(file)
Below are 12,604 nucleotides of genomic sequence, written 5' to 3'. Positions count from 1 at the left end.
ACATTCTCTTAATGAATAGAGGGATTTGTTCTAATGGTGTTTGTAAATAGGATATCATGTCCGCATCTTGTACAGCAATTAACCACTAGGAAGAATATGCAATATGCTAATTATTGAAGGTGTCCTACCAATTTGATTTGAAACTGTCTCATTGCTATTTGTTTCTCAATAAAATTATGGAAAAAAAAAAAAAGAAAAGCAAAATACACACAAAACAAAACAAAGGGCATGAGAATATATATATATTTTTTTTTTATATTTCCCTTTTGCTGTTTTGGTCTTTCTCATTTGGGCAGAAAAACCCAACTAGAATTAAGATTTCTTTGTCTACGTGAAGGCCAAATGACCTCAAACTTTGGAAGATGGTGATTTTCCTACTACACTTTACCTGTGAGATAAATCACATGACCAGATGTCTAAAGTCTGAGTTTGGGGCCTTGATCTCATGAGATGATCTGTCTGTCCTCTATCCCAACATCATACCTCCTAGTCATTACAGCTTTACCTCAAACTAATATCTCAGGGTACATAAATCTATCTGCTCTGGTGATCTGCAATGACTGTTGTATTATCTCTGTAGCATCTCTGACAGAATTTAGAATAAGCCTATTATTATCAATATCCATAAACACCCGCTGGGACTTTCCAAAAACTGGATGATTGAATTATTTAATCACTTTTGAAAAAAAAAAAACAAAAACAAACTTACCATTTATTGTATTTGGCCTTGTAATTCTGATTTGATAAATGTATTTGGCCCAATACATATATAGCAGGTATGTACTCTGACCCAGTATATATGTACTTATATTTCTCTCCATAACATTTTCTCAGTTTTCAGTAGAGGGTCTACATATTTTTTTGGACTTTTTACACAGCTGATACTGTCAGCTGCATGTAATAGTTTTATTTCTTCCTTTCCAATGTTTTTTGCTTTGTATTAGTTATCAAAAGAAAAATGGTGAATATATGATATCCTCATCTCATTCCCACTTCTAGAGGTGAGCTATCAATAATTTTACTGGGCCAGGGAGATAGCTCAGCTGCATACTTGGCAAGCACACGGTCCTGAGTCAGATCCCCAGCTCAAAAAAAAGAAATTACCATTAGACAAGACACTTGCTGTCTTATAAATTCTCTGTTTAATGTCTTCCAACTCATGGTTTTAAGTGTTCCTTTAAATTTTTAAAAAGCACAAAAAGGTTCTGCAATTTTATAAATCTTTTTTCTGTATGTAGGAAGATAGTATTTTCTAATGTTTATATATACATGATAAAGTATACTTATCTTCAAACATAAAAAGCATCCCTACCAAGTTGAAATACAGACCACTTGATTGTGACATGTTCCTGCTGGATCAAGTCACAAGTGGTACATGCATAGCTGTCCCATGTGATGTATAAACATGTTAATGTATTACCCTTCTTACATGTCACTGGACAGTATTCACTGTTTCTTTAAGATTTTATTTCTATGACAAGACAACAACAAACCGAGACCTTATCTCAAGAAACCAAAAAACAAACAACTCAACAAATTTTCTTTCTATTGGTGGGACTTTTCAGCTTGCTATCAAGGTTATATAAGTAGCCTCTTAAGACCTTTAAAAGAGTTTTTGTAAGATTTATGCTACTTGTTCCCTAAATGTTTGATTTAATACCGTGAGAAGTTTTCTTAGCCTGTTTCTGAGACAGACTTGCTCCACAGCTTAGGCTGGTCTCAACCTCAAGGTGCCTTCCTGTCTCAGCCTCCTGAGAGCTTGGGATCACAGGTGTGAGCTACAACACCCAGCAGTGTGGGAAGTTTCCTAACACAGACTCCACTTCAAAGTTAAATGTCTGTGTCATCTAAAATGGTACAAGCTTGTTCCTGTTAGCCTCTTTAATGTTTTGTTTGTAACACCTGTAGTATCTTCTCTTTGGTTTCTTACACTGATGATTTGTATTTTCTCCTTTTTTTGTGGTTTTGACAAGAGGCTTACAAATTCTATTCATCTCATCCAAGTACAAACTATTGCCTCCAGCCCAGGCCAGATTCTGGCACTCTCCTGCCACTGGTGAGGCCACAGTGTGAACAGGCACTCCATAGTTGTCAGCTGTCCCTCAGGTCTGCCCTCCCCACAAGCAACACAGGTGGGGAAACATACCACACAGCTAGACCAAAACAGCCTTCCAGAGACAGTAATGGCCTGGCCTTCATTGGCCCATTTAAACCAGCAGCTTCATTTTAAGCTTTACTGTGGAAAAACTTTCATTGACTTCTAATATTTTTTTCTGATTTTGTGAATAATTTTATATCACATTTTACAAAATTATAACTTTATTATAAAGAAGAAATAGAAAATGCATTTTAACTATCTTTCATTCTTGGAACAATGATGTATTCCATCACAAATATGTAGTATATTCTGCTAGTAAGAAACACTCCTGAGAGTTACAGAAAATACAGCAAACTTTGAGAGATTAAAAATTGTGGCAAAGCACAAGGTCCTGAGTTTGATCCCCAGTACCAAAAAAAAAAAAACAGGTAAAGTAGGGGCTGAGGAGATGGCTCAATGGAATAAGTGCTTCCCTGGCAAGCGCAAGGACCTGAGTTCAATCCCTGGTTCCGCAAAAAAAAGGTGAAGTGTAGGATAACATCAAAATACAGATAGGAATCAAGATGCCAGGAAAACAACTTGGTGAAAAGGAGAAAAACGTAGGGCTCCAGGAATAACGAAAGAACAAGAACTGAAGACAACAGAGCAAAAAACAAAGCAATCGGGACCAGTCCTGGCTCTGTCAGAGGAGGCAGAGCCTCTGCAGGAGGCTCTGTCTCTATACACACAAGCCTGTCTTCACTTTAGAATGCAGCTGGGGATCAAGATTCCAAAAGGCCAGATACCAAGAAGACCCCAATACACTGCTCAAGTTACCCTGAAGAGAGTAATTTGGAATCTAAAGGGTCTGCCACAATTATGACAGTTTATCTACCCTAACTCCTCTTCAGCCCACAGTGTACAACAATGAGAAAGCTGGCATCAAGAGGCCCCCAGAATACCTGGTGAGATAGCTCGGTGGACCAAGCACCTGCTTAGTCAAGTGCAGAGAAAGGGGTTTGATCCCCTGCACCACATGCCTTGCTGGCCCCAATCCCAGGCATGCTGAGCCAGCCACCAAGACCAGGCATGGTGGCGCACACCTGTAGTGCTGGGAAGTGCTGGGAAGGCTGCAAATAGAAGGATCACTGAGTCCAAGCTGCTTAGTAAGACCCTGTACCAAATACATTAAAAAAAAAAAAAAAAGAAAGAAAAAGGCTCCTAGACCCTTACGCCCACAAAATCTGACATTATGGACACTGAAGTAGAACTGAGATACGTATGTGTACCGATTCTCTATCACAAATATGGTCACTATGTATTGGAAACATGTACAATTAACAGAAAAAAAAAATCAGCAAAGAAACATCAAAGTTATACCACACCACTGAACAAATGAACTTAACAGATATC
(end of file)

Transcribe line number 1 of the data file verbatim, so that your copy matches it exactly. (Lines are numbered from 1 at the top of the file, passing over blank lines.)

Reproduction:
Below are 12,604 nucleotides of genomic sequence, written 5' to 3'. Positions count from 1 at the left end.